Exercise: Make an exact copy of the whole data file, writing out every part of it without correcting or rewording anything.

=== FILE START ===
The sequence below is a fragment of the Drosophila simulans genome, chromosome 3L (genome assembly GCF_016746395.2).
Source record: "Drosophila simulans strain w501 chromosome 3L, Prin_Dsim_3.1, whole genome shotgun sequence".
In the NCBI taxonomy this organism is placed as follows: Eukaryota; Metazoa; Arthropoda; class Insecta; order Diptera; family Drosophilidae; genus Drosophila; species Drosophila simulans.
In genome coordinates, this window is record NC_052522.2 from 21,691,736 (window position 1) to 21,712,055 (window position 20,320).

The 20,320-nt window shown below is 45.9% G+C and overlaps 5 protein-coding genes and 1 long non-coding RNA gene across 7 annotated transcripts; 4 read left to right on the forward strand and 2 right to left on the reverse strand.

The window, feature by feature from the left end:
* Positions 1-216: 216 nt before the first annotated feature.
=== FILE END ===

The sequence below is a fragment of the Drosophila simulans genome, chromosome 3L (genome assembly GCF_016746395.2).
Source record: "Drosophila simulans strain w501 chromosome 3L, Prin_Dsim_3.1, whole genome shotgun sequence".
In the NCBI taxonomy this organism is placed as follows: Eukaryota; Metazoa; Arthropoda; class Insecta; order Diptera; family Drosophilidae; genus Drosophila; species Drosophila simulans.
In genome coordinates, this window is record NC_052522.2 from 21,691,736 (window position 1) to 21,712,055 (window position 20,320).

The 20,320-nt window shown below is 45.9% G+C and overlaps 5 protein-coding genes and 1 long non-coding RNA gene across 7 annotated transcripts; 4 read left to right on the forward strand and 2 right to left on the reverse strand.

The window, feature by feature from the left end:
* Positions 1-216: 216 nt before the first annotated feature.